It is useful to understand the protections Session provides to users, and the threat model which it is effective in defending against.
Session aims to provide the following protections against attackers within the scope of the threat model:
Sender Anonymity: The long-term identity key of the sender is only knowable to the member(s) of the conversation, and the IP address of the sender is unknown to all parties except the first hop in the onion routing path.
Recipient Anonymity: The IP address of the recipient is unknown to all parties except the first hop in the onion routing path.
Data Integrity: Messages are received intact and unmodified, and if messages are modified they appear as corrupted and are discarded.
Storage: Messages are stored and available for the duration of their specified time to live.
End-to-end encryption: Messages (with the exception of friend requests) maintain the properties of the Off the Record (OTR) messaging protocol, namely Perfect Forward Secrecy and Deniable Authentication.
Service Node Operators - Passive/Action attacks¶
Storage of messages in Session is handled by Service Node operators. Since the Service Node network is permissionless (only sufficient stake is required to join), our threat model considers a highly resourced attacker that has limited financial resources and can only run a fraction of the storage network. A dishonest Service Node operator would be able to perform a range of active or passive attacks. Such passive attacks could include passively reading message headers, logging timestamps of when messages were relayed/received, saving the encrypted contents of a message, and assessing the size of a message. Active attacks could include failing to relay messages, failing to store messages, providing clients with modified messages, and refusing to respond to requests for messages belonging to public keys.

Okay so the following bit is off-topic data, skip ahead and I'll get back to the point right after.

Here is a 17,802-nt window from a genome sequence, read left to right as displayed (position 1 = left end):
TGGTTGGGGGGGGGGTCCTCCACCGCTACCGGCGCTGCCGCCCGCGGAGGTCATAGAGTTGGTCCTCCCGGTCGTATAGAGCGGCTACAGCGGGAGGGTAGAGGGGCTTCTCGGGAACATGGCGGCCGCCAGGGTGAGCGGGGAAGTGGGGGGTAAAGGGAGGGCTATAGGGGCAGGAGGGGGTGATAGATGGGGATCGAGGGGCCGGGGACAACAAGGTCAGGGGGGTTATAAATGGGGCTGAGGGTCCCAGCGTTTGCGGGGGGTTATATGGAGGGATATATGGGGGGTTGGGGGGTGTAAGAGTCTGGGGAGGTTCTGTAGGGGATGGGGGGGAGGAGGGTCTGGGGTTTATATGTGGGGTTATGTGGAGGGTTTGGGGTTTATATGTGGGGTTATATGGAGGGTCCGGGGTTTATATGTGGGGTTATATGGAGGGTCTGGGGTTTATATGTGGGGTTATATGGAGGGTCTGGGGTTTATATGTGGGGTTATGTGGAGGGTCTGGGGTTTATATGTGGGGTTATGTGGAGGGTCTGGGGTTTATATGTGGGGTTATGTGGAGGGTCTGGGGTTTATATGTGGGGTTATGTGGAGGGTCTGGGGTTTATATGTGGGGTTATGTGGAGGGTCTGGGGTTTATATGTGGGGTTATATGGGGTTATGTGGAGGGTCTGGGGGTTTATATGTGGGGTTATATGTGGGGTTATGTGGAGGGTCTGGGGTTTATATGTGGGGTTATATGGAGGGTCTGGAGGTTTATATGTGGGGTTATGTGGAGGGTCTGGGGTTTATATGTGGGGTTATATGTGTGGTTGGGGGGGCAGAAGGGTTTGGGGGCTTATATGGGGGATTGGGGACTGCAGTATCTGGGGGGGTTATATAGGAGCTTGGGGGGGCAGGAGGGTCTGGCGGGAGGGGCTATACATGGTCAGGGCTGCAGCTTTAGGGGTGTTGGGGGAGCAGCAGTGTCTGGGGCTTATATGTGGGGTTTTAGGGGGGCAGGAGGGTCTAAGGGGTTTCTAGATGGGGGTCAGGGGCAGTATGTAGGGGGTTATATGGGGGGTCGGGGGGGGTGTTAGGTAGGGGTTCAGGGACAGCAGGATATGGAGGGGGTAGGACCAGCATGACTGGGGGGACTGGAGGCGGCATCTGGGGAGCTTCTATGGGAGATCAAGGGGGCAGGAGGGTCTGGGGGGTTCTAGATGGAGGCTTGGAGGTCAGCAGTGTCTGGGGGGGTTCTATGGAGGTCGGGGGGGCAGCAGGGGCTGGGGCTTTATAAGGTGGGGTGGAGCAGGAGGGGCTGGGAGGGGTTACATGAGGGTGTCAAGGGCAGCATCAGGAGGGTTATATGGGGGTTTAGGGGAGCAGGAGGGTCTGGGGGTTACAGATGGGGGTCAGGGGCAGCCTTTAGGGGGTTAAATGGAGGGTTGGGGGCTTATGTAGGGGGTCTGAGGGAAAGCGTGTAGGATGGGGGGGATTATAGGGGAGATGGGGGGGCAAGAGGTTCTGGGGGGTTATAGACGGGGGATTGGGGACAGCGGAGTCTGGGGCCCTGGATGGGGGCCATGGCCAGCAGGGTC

Service Nodes also operate the onion request system and thus could also attack it. Active attacks on the onion request system could include dropping arbitrary packets, modifying latency between hops, and modifying packets. Malicious Service Nodes would be able to continue performing these active attacks for as long as they continued to pass inter-Service Node tests. Passive attacks may involve a malicious Service Node collecting and storing all data that passes through it and logging all connections with other Service Nodes.
Network adversary - Passive attacks¶
Session’s threat model also considers a local network adversary such as an ISP or local network provider. This adversary can perform passive attacks such as monitoring all traffic it relays, conducting deep packet inspection, or saving relayed packets for later inspection.
Out of Scope¶
Attackers who are out of the scope of Session’s threat model may be able to break some of the protections Session aims to provide.
Network Adversary — Active Attacks¶
A network adversary could conduct active attacks including corrupting or rerouting packets, or adding delays. These attacks could compromise the storage and retrieval of messages. This is primarily addressed by encrypting data and using onion requests to store and retrieve messages, making targeted attacks by network adversaries difficult.
Global Passive Adversary¶
A global passive adversary (GPA) that can monitor the first and last hops in an onion request path could use traffic analysis to reveal the true IP address of a Session client and the destination that Session client is talking to. This potential attack is a property of the onion request system; onion requests are a low-latency onion routing network, meaning that packets are forwarded to their destinations as fast as possible, with no delays or batching. This behaviour, while beneficial for user experience, makes traffic analysis trivial in the case of a GPA.
Out of Band Key Discovery¶
Session cannot protect users from exposing the pseudonymity provided by the public key-based account system. If a user associates their real world identity with their public key, then other parties will be able to discover if they receive new friend requests.